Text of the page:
# Tag Info

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The Arecibo raqdio telescope has a $300\ \mathrm m$ diameter mirror. Let's consider a radio wavelength of $3\ \mathrm{cm}$ ($10\ \mathrm{GHz}$) for convenience of arithmetic. That gives a diffraction limited beam width of $100\ \mathrm{µrad}$, so at 100 light years, the signal would be spread over an area $10^{14}\ \mathrm m$ across. The Arecibo signal was ...

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I wrote the article you are referencing. @Hobbes has it exactly correct. It is a lightweight vehicle that can launch on even a small rocket, and takes advantage of gravity assists and favorable celestial mechanics to catch Triton at just the right time for encounter with the plumes illuminated. It will image the entirety of Triton in sunlight on approach, ...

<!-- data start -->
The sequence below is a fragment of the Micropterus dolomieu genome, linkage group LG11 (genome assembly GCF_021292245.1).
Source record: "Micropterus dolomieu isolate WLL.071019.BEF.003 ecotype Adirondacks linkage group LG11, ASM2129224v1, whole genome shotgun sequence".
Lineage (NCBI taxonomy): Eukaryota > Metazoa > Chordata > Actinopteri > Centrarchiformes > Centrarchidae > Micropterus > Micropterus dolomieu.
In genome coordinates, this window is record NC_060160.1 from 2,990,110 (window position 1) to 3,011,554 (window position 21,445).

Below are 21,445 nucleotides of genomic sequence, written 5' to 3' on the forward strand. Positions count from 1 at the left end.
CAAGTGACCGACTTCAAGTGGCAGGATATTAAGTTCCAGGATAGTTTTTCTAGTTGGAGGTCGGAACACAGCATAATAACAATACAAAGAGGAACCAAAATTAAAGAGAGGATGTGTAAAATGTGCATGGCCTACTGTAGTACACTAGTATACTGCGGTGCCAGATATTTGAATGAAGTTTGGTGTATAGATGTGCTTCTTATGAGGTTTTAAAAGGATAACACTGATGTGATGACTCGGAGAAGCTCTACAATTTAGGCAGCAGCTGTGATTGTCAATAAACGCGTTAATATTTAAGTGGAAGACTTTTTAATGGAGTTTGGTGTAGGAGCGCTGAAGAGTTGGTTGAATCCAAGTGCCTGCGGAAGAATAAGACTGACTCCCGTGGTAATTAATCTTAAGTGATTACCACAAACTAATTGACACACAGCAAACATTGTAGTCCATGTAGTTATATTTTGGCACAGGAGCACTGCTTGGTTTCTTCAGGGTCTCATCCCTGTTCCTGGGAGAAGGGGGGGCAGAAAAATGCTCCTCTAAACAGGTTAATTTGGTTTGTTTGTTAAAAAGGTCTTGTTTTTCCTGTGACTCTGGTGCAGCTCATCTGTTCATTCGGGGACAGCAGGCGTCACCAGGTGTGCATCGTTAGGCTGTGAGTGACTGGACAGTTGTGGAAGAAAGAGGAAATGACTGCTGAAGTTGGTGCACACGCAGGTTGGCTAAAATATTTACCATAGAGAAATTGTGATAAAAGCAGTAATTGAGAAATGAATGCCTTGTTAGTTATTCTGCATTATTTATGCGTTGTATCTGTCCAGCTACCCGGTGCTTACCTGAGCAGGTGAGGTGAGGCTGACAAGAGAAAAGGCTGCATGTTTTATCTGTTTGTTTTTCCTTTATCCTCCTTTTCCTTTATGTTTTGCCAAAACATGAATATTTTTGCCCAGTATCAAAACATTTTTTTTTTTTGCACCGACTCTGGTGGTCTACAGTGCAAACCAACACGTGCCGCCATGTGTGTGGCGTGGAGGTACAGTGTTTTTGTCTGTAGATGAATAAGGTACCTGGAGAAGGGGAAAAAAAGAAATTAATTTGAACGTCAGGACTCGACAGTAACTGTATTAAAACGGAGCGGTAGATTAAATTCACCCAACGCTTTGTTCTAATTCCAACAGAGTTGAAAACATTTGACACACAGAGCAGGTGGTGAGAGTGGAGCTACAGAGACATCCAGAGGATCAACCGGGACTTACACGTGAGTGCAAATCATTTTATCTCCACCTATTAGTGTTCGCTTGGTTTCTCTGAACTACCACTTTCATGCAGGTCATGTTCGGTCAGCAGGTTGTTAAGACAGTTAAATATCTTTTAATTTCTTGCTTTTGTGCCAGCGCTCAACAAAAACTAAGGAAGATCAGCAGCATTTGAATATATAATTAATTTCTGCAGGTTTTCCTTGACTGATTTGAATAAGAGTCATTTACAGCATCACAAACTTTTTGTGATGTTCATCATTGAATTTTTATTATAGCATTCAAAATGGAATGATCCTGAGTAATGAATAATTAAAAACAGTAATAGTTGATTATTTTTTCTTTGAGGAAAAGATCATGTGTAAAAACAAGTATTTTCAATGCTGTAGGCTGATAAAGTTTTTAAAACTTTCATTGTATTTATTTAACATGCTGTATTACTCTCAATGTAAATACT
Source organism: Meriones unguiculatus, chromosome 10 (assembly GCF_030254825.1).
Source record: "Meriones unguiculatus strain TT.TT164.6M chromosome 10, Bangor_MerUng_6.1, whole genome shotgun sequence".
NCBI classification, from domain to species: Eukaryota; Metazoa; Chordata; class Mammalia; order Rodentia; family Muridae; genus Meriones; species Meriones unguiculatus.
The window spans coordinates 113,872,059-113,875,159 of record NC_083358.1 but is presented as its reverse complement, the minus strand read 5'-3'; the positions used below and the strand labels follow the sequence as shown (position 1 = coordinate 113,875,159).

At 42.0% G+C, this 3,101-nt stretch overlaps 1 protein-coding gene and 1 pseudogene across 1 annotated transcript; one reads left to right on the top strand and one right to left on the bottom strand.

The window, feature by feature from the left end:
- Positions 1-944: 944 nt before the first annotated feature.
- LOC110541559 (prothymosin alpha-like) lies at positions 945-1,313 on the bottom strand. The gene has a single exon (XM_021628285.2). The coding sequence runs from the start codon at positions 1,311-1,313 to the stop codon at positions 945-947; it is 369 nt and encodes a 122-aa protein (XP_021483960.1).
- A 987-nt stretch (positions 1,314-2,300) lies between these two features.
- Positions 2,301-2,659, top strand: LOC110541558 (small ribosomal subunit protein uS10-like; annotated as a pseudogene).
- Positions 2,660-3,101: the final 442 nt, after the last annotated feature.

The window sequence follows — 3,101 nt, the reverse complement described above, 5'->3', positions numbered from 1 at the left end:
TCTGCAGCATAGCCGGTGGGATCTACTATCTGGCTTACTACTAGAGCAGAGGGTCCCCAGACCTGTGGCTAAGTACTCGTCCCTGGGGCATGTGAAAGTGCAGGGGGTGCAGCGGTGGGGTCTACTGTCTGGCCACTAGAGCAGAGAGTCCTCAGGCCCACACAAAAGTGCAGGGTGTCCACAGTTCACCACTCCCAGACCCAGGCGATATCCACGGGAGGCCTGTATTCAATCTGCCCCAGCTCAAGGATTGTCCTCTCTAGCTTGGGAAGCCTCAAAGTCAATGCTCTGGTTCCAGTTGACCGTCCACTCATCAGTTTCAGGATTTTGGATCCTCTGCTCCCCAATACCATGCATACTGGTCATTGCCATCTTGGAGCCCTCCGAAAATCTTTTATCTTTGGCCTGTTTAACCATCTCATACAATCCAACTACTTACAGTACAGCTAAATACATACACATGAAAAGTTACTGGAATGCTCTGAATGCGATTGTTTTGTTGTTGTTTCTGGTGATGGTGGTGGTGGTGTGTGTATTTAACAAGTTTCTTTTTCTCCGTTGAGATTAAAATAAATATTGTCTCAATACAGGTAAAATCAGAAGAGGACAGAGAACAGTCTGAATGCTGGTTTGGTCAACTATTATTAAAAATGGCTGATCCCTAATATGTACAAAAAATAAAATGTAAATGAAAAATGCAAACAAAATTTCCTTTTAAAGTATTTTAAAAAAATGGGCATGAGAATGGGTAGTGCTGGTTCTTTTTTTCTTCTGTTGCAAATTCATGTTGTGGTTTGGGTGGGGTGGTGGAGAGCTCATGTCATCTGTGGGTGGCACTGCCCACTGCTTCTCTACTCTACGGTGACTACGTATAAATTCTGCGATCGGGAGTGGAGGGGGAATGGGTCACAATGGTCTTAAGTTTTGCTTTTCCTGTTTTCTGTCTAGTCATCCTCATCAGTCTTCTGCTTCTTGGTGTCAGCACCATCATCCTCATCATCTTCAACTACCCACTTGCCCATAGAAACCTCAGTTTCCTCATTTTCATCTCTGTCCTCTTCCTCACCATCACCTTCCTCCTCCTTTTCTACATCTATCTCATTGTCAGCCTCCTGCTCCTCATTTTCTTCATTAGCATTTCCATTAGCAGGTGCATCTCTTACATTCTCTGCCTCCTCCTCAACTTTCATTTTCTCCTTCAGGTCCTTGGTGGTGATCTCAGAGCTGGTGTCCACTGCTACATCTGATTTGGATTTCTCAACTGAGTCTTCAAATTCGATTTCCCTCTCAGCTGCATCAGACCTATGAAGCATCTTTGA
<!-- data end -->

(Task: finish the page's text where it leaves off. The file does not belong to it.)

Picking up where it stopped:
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@SteveLinton's answer is excellent and I'll just confirm below that its logic and numbers are correct. Then I'll show that you can do it optically as well, but with 10 meter telescopes instead of Arecibos you run into a challenge because each individual light photon carries most of the total received power per second. Radio From this answer: One ...

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Currently functional and proven technology is limited to basically no interstellar travel at all. To reach one of our stellar neighbors (like Proxima Centauri), one of the fastest space probes we have now, New Horizons, would take 54000 years. There are multiple proposed methods of sending spacecraft interstellar distances (in shorter time spans) such as: ...